> >> sd(Intercept) 0.24 0.20 0.01 0.77 300 1
> >> sd(x1) 0.41 0.38 0.02 1.44 398 1
> >> sd(x2) 0.57 0.45 0.03 1.75 289 1
> >> cor(Intercept,x1) 0.04 0.47 -0.84 0.86 400 1
> >> cor(Intercept,x2) -0.20 0.46 -0.90 0.70 400 1
> >> cor(x1,x2) -0.14 0.50 -0.92 0.87 400 1
> >>
> >> Fixed Effects:
> >> Estimate Est.Error l-95% CI u-95% CI Eff.Sample Rhat
> >> Intercept -0.61 0.15 -0.91 -0.36 400 1
> >> x1 0.43 0.39 -0.31 1.20 400 1
> >> x2 0.02 0.40 -0.69 0.81 344 1
> >>
> >> Samples were drawn using NUTS(diag_e). For each parameter, Eff.Sample
> is a
> >> crude measure of effective sample size, and Rhat is the potential scale
> >> reduction factor on split chains (at convergence, Rhat = 1).
> >>
> >>
> >>
> >>
> >> >From what I see, the results differ from lme4 in four aspects.
> >>
> >> 1. Indeed, there seems to be not enough evidence in the data to estimate
> >> the random effects correlations reasonably, as implied by the huge CIs.
> >> The
> >> Estimates (means in this case) are close to 0 instead of -1 or 1, which
> >> seems more intuitive from my perspective.
> >> 2. While the random effects standard deviations of country and
> >> country:wave
> >> are similar to lme4 (their posterior distributions are nearly symmetric;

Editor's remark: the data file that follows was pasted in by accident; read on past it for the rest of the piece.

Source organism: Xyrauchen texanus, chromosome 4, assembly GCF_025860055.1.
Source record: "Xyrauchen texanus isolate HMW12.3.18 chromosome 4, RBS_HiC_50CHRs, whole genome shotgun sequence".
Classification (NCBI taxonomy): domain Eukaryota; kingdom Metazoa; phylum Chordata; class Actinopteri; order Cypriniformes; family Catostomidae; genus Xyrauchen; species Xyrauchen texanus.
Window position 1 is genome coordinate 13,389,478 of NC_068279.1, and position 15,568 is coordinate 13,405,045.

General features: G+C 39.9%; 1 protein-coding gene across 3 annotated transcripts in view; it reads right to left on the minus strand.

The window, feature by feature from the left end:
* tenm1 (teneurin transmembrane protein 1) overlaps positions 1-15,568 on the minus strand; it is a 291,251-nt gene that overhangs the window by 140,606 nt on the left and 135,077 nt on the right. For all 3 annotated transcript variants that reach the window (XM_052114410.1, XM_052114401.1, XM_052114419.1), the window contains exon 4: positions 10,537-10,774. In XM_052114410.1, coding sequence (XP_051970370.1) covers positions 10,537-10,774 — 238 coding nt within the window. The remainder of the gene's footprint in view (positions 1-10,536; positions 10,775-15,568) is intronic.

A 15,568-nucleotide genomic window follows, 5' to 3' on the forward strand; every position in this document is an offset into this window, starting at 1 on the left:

> >> see plot_fit1_brm in the attachment), the sds of region are considerably
> >> larger than the ones estimated by lme4. This is because the mode is
> always
> >> smaller than the mean when the distributions a right skewed. Especially,
> >> from my perspective, they do not seem to be so small that removing them
> >> from the model would be justified (I am currently running the same model
> >> without correlations but the results shouldnt be too different).
> >> 3. The estimate of x1 is a bit smaller than in lme4 (0.43 against 0.49).
> >> Unfortunately, I do not have any immediate explanation for this...
> >> 4. The standard error of x1 has nearly doubled as compared to lme4 (0.39
> >> against 0.2). As a result, the CI is almost twice a large. Most
> likely,
> >> this is because the random effects sd of x1 is much larger than in lme4,
> >> which also affects the standard error of the fixed effect.
> >>
> >> To test, whether 4. is solely because of the random effects of x1, I
> >> completely removed them in the second model (fit2_brm):
> >>
> >> Family: bernoulli (logit)
> >> Formula: y ~ x1 + x2 + (1 | country) + (1 | country:wave) + (1 | region)
> >> Data: data (Number of observations: 212570)
> >> Samples: 1 chains, each with n.iter = 500; n.warmup = 100; n.thin = 1;
> >> total post-warmup samples = 400
> >>
> >> Random Effects:
> >> ~country (Number of levels: 82)
> >> Estimate Est.Error l-95% CI u-95% CI Eff.Sample Rhat